Your Influencer Marketing Program Must Be Omnipresent

Aug 28, 2017


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Article ImageEvery year, Martech releases its marketing technology landscape and every year it increases in size and shape. As the technology landscape changes we’ve seen entirely new categories added and disappear.

This year’s landscape grew 40% to a total of 5,381 solutions and 4,891 unique companies providing those solutions. In 2011, just 150 companies were part of the chart. Of the 4,891 companies currently included, 6.9% employ more than 1,000 employees or are public, 44.2% are private businesses with less than 1,000 employees and 48.8% of companies are investor-funded startups.

One of the largest growth areas will not come as a surprise to anyone. The Social & Relationships category and, in particular the subcategories Social Media Marketing & Monitoring, Influencers, and Advocacy, Loyalty & Referrals have grown tremendously. This growth, of course, is a reflection of the shifting behaviors consumers have exhibited online as well as the focus of marketers who have followed those consumers as their behaviors shift. Where once focusing on topic specific blogs was considered a leading edge marketing tactic, that segment -- while still alive -- has been subjugated by social media channels such as Facebook, Twitter, Snapchat, Instagram, etc. and the influencers and content creators who inhabit those spaces.

It’s no surprise then that influencer marketing -- or, modern day word of mouth -- has come into its own as a primary method of marketing for merchants, brands, networks, and the entire performance marketing ecosystem. These influencers, celebrity or otherwise, have built up huge followings on Twitter, Facebook, Instagram, Pinterest, Snapchat and elsewhere and have become an important tool for merchants to leverage to move product.

According to MarketLive, social media increased its contribution to ecommerce referrals by 200% between Q1 2014 and Q1 2015. Now, about 2% of all ecommerce traffic in the US now stems from social networks such as Facebook, Pinterest, and Twitter. According to Burst Media, consumer brands earned $11.33 for every $1 spent on influencer marketing programs in 2015 and apparel brands earned $10.48 for every $1 spent.

The affiliate model -- whereby an affiliate is paid a commission for each sale made based on their actions -- has now added influencers to its mix. When influencer marketing first became a thing, influencer compensation consisted of a flat fee paid by a brand or a merchant to that influencer for a specific action performed such as a series of tweets or Instagram posts.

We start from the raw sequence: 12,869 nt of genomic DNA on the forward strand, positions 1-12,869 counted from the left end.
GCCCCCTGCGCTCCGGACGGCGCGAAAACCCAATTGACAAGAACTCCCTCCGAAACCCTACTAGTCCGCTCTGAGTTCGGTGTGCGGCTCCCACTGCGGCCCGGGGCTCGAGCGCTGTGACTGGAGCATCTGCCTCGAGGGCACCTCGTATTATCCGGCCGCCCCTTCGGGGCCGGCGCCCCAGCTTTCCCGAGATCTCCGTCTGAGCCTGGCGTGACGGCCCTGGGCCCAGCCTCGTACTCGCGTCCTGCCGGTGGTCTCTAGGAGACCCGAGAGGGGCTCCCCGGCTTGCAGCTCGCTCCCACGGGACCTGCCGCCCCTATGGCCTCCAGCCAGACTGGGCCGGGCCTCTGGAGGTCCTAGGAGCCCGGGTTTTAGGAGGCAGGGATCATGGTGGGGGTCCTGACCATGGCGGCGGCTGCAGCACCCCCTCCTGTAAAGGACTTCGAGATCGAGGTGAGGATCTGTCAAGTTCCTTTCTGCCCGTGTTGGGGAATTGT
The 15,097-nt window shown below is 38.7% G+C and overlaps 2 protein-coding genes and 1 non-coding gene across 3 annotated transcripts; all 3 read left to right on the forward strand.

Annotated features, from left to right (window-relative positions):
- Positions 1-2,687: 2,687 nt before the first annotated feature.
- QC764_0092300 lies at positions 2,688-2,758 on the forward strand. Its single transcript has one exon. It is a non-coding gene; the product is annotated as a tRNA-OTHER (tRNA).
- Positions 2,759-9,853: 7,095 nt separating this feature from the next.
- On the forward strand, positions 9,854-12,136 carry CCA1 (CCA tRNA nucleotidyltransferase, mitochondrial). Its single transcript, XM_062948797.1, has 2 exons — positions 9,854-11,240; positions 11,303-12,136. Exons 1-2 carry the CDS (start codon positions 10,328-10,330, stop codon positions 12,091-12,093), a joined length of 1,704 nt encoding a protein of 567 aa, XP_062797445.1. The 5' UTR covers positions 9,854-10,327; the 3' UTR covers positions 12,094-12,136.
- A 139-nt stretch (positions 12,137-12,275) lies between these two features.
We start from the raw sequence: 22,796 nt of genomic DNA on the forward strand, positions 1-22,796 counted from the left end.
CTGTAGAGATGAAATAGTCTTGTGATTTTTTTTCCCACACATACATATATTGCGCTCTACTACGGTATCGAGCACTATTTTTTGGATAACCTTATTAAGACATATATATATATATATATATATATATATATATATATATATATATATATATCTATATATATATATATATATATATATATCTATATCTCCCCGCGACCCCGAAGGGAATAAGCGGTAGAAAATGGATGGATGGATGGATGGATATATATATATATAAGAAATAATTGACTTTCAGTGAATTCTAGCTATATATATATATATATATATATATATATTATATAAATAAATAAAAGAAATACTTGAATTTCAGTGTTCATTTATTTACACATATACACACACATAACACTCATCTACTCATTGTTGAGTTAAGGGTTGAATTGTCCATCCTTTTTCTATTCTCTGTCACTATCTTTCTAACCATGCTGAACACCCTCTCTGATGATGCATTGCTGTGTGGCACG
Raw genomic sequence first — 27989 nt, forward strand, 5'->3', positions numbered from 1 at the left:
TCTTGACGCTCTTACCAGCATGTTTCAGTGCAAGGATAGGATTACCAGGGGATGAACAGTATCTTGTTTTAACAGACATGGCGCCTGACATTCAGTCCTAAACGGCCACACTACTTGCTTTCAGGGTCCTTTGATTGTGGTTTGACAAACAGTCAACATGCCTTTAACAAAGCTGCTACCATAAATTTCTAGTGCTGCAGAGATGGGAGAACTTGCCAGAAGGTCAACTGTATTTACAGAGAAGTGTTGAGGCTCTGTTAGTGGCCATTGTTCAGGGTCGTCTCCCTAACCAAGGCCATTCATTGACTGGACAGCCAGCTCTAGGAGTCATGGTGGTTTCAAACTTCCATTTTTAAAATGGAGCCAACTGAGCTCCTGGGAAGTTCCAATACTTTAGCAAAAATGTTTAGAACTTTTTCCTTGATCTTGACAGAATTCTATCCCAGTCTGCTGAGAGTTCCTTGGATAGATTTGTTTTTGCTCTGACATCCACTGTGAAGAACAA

Now, we have pay for performance models whereby tracking links are provided to influencers allowing for the tracking of activity, sales, and ultimately, payment to the influencer based on performance. Which, from a performance marketing perspective, makes a whole lot more sense than early influencer marketing models whereby a chunk of cash was just handed to the influencer with no guarantee of results. Overlying the affiliate marketing model atop the burgeoning influencer marketing channel provides the best of both worlds: payment only for a performance metric while tapping into a trusted word of mouth relationship between consumer and influencer.

Take a look at the recently launched Amazon Influencer Program, a program where influencers are provided a vanity URL that is linked to a customized Amazon page on which products relevant to the influencer’s content are available for purchase. These pages are curated by the influencer and any product sale made from these pages is directly attributable to the influencer.

Influencer discover platform TrulyCast did a little bit of research and predictive modeling to come up with an estimated market size for influencer marketing. The company estimates that the space is somewhere between $1.6 and $2.25 billion right now. That’s close to one half the size of the entire affiliate marketing space. Nothing to sneeze at!

In terms of where influencer marketing is headed, the future will bring an environment where influencer marketing will break out of the traditional internet mold of desktop and mobile and into digital interfaces where personalized content presents itself in real world scenarios. In line with the familiar “Internet of Things” scenario, we will begin to see influencer marketing play a role in real-time omnichannel transactions, connected cars, the home, and more. For example, imagine you’re in a store and you receive a notification that your favorite influencer has reviewed a product you have viewed and is available in the store you’re shopping in. Even better, they are offering a coupon for that store.

This sort of thing is beyond your typical influencer engagement and resultant performance marketing-fueled sale. This is micro moment-fueled influencer ecommerce. It won’t be an end cap in Walmart that instigates the sale. It will be a notification from your favorite influencer who not only has a personalized product review for you but a coupon for you to immediately redeem. All trackable and attributable to each and every player in that influencer marketing chain of events. This is the future of influencer marketing.


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